Kidneys donated by people born with a small variation in the code of a key gene may be more likely, once in the transplant recipient, to accumulate scar tissue that contributes to kidney failure, according to a study led by researchers at the Icahn School of Medicine at Mount Sinai and published in the Journal of Clinical Investigation.  

If further studies prove the variation to cause fibrosis in the kidneys of transplant recipients, researchers may be able to use it to better screen potential donors and improve transplant outcomes. Furthermore, uncovering the protein pathways that trigger kidney fibrosis may help researchers design drugs that prevent this disease process in kidney transplant recipients, and perhaps in all patients with chronic kidney disease.

"It is critically important that we identify new therapeutic targets to prevent scarring within transplanted kidneys, and our study has linked a genetic marker, and related protein pathways, to poor outcomes in kidney transplantation," said Barbara Murphy, MD, Chair, Department of Medicine, Murray M. Rosenberg Professor of Medicine (Nephrology) and Dean for Clinical Integration and Population Health at the Icahn School of Medicine at Mount Sinai. "Drug designers may soon be able to target these mechanisms."

Even the smallest genetic variations, called single nucleotide polymorphisms (SNPs), can have a major impact on a trait by swapping just one of 3.2 billion "letters" making up the human DNA code. The current study found a statistically significant association between SNP identified as rs17319721 in the gene SHROOM3 and progressive kidney fibrosis and function loss in a group of kidney donors, mostly of European descent. In many cases, certain SNPs will be more common in families or ethnic groups.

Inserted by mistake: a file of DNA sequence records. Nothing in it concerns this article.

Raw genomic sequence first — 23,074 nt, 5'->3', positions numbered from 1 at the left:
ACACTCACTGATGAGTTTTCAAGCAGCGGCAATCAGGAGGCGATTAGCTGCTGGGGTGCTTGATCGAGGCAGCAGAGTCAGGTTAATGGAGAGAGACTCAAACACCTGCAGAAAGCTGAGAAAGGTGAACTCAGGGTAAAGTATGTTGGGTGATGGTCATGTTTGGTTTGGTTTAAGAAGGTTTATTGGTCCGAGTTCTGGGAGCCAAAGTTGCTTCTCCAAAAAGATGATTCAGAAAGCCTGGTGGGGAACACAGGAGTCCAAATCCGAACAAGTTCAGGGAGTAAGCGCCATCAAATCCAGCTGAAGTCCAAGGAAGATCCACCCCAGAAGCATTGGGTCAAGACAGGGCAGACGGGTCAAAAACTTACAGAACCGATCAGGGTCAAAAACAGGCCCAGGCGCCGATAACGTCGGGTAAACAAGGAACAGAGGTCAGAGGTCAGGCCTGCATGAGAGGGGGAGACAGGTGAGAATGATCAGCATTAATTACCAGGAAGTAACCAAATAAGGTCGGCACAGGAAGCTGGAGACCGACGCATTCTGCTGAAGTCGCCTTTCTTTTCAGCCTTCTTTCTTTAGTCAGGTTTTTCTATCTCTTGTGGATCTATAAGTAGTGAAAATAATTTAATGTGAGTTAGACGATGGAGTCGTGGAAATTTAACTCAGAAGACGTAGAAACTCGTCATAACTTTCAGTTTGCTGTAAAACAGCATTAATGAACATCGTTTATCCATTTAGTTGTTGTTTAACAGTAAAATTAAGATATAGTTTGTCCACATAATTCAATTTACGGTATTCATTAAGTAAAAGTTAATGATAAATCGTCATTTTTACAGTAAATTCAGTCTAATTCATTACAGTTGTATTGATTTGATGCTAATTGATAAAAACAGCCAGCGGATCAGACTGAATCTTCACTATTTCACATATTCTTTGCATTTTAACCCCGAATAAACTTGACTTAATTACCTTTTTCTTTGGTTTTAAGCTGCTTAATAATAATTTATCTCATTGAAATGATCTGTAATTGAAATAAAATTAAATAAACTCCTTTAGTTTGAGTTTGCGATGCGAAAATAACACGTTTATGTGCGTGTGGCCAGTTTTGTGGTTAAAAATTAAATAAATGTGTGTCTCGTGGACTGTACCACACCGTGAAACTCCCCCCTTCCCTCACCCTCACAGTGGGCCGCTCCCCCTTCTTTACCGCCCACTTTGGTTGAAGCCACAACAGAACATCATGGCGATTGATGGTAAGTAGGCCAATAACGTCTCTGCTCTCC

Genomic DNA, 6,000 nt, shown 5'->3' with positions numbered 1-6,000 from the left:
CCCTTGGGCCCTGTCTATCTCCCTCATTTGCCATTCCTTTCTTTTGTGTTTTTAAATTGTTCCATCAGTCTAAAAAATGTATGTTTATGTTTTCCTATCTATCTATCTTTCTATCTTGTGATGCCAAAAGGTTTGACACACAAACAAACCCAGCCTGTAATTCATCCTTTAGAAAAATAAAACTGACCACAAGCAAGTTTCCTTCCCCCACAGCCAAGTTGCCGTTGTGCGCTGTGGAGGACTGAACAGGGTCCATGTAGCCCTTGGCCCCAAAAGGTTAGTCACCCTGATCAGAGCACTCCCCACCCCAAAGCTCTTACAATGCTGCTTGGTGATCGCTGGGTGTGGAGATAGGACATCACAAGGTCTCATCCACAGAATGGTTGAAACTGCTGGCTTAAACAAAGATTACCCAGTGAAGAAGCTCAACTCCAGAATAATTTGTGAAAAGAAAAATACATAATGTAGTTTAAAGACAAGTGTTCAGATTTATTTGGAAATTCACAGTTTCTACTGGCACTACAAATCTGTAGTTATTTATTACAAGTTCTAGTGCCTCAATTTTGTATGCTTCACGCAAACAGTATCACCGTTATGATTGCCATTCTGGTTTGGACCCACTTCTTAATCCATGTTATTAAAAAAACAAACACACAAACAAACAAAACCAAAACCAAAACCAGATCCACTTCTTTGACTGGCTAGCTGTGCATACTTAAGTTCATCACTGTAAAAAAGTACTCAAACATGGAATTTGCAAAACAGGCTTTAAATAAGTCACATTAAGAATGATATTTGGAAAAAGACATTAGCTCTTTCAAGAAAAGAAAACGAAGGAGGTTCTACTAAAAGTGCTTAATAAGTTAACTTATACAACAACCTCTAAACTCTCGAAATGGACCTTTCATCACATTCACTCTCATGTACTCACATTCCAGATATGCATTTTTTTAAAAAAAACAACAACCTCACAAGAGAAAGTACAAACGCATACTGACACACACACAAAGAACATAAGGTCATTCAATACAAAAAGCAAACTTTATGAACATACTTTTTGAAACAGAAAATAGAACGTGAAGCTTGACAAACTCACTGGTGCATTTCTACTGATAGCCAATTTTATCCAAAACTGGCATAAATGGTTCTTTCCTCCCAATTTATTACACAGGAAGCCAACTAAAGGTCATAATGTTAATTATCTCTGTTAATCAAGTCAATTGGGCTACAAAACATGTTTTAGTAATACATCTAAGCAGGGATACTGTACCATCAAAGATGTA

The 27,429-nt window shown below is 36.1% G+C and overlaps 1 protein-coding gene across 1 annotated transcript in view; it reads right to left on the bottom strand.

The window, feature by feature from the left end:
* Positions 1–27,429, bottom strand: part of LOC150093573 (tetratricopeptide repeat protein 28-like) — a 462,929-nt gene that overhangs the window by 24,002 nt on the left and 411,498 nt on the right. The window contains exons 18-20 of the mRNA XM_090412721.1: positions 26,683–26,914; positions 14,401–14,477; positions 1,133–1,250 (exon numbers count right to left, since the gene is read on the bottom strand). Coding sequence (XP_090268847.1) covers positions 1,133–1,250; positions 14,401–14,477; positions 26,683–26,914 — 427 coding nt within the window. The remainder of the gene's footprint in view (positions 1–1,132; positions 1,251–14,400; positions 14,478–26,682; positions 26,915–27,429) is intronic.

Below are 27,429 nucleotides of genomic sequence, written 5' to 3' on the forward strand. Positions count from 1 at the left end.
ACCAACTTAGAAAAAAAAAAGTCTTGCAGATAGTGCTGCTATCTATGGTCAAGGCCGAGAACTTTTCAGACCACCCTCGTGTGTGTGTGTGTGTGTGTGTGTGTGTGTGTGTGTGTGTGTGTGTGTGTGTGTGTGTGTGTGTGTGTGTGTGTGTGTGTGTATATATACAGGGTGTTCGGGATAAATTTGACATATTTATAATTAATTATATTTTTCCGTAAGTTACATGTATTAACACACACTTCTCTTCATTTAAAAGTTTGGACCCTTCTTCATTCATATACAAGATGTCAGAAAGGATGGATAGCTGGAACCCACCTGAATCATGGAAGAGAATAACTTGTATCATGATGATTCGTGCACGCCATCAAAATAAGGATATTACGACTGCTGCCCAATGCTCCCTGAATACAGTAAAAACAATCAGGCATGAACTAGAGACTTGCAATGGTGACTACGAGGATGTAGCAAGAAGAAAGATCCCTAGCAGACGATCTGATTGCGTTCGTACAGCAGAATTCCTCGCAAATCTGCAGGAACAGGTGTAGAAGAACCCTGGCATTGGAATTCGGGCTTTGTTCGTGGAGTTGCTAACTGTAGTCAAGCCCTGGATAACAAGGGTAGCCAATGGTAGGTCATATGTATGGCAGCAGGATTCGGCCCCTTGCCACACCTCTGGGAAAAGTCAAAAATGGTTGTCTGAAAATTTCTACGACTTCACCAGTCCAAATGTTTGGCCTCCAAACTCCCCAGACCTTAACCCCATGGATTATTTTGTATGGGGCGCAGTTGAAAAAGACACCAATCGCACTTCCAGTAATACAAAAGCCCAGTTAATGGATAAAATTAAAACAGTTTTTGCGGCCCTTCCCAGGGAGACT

More about SHROOM3
The study found that when SHROOM3 is present in the kidney donor, correlates with a greater quantity of SHROOM3 protein in the organ once transplanted. More SHROOM3 turns on more transcription factor 7-like 2 (TCF7L2). This, in turn, turns on several genes with many functions in cells. TCF7L2 is a member of the Wnt signaling pathway, and ultimately results in increased signaling by transforming growth factor beta 1 (TGF-β1) and increased COL1A1 expression.

TGF-β1 signals for the building of connective tissue, which normally restores tissue architecture as part of healing, but may also drive fibrosis in the wrong context. COL1A1 (Collagen, type I, alpha 1) is the gene that codes for the major component in type I collagen, the major protein component of connective tissues (e.g. bone. cartilage) and of scar tissue that forms as wounds heal. Together, these factors contribute to excess tissue fibrosis.

While SHROOM3 had been associated with chronic kidney disease by earlier studies, its specific role in transplant injury and kidney fibrosis was unknown going into this study.

The current study results proceed from an ongoing NIH-sponsored study in kidney transplant recipients [Genomics of Chronic Allograft Rejection (GOCAR) study]. The research team performed biopsies of transplanted kidneys at pre-specified time points after transplantation and matched gene activation (expression) levels in the transplanted kidneys 3 months after transplantation to indices of transplant dysfunction at 12 months.

The link between the SHROOM3 gene, related protein pathways and fibrosis detected in the GWAS was confirmed in studies of mice engineered to be models of human kidney disease.

"Further work is needed before a clinical application of the study can be introduced," said Murphy. "However, our results are a crucial and optimistic step towards improving treatment of chronic kidney disease."